The summer after my sophomore year of college, I had one week off between school and starting my full-time summer job, and I chose to spend it in Scranton, Pennsylvania. Well, not literally. But instead of hitting the road and finding a beach somewhere, I made the trek back home to my parents’ house and cozied up in a recliner with my laptop and acquainted myself with our friends at Dunder Mifflin. I plowed through 4 seasons in that one week. I remember the joke that week was to walk through the house and for someone to ask, “Caroline, what are you doing?” and when I would go to reply they would cut me off and sarcastically chime in “Watching The Office.”
Forgive them tv gods, they knew not what they did.
Blasphemy aside, I may have been the only one into it that summer, but it didn’t take long for it to catch on in my circle. Soon, most of my closest comrades had made their way through the series and by season six, we had a full-blown Office viewing party for the season premier.
Ah, the good old days. What I wouldn’t give to go back to Casino Night, to once again find myself at the edge of my seat with will they/won’t they Jim and Pam anticipation. Or to watch another classic Michael berating Toby scene. I find myself filling the awkward spans of time throughout my day with vintage Office episodes, usually going back to season 2 or 3 for the most laughs. Once the show found its voice in Season 2, everything up through season 5 is complete gold. Then we get season 6, which is the feel-good season in which of course we see our favorite couple tie the knot and have a baby. And season 7 brought us a lot of nostalgia and rewarded long-time fans of the show with episodes like “Michael’s Last Dundies” and “Threat Level Midnight.” The final season for Steve Carell, I think the series delivered up until the very end.
But let’s just say what’s on everyone’s mind. We can’t have The Office without Michael Scott. I don’t want it to be true. Theirs is a cast I believe in and love dearly, but each and every character had a chemistry with Michael that we just simply can’t recreate with Andy Bernard or Robert California. The writers have tried to make it work. I feel like most fans were on the same page when they got the news about Carell’s leaving: end it. But we found out season 8 would press on and so there was hype and speculation and debate. I personally made a list of acceptable candidates for the role of Regional Manager, which included such people as Will Arnett, Zach Galifianakis, Steve Martin, Jane Lynch, and the only man who could truly fill those shoes, Ricky Gervais. But instead of finding someone strong to fill the Michael Scott-size hole in our hearts, we had countless guest stars dangled in front of us to distract us from the consuming void that has proven to be the majority of season 8.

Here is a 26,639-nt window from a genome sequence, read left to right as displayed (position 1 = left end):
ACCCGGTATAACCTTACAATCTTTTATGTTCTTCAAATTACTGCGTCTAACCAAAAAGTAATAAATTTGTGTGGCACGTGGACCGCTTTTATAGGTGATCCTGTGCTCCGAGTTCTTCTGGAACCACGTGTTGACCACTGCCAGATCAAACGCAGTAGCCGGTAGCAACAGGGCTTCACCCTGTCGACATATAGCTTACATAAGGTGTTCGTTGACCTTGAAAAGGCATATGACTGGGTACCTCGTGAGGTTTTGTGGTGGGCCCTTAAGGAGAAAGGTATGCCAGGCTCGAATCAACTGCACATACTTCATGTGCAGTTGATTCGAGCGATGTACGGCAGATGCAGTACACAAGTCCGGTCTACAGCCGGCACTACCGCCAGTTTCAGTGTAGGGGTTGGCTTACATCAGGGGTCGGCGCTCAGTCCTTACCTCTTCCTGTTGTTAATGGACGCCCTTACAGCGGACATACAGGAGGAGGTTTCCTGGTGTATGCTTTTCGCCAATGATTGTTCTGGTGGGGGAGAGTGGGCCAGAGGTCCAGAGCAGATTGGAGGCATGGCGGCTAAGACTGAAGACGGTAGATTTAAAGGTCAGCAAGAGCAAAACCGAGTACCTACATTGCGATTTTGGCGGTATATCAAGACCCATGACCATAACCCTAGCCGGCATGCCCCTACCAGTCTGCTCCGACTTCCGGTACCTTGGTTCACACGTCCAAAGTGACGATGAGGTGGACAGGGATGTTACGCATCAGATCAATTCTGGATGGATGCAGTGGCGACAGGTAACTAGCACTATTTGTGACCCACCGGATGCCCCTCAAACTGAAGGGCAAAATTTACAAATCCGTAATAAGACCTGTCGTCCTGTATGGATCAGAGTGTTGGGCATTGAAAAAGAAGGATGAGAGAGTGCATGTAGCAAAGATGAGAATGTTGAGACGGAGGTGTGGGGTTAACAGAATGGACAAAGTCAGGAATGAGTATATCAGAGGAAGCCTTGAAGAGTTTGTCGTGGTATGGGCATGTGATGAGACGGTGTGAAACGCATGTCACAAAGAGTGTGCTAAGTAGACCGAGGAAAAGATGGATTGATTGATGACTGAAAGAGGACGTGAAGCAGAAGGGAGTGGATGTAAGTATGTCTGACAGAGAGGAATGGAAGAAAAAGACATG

Thursday’s episode sat particularly unwell with me. The opening sequence utilizes the now formulaic go-to bit—Jim pranking Dwight. Jim reports that with Pam gone, Stanley is his only audience and we see Dwight open a desk drawer full of meatballs as well as a stapler baked inside a meatball. What I’m sure was meant to be a humorous nod to season 1 was received a lot more like the writers pleading with me “Remember when we used to be funny?” The episode didn’t get any better from there, unfortunately, as we follow everyone to Robert California’s former dream home for a last hurrah. Erin is continuing to be weird. Not good weird like when she was bobbing for apples and came up to proclaim, “I got 2! I ate 2 apples!” But bad, clingy weird. I think we’re supposed to still be rooting for Erin and Andy, but I’m not liking the tactics at all. I was okay with a first-time-ever-drunk Erin making a sad but sweet fool of herself a few episodes back, but I’m not at all into the “Dwight, help me make Andy jealous” thing. It seems overdone and predictable. Add to all this the cut-away scene of Dwight passing out underwater (what is this, a Lifetime movie? And—since when do mocumentary style shows send cameramen underwater?) and I think it’s safe to say the most recent episode was somewhat of a disaster.
Don’t get me wrong, there are things I will never get tired of. John Krasinski’s face tops that list, but there are aspects of the show that remain charming and that I still enjoy. But for the most part, I think it’s time to pull the plug. Why not sign off with an epic two-part reunion with Michael Scott? Let Erin and Andy find their way into each other’s arms, give Dwight the branch, make Gabe his assistant, bring David Wallace in to show off some incredibly successful entrepreneurial exploit, do something with Ryan and Kelly, send Toby back to Costa Rica, tie up loose ends and have fun with it. The magic is gone; let’s try to sign off with a little dignity.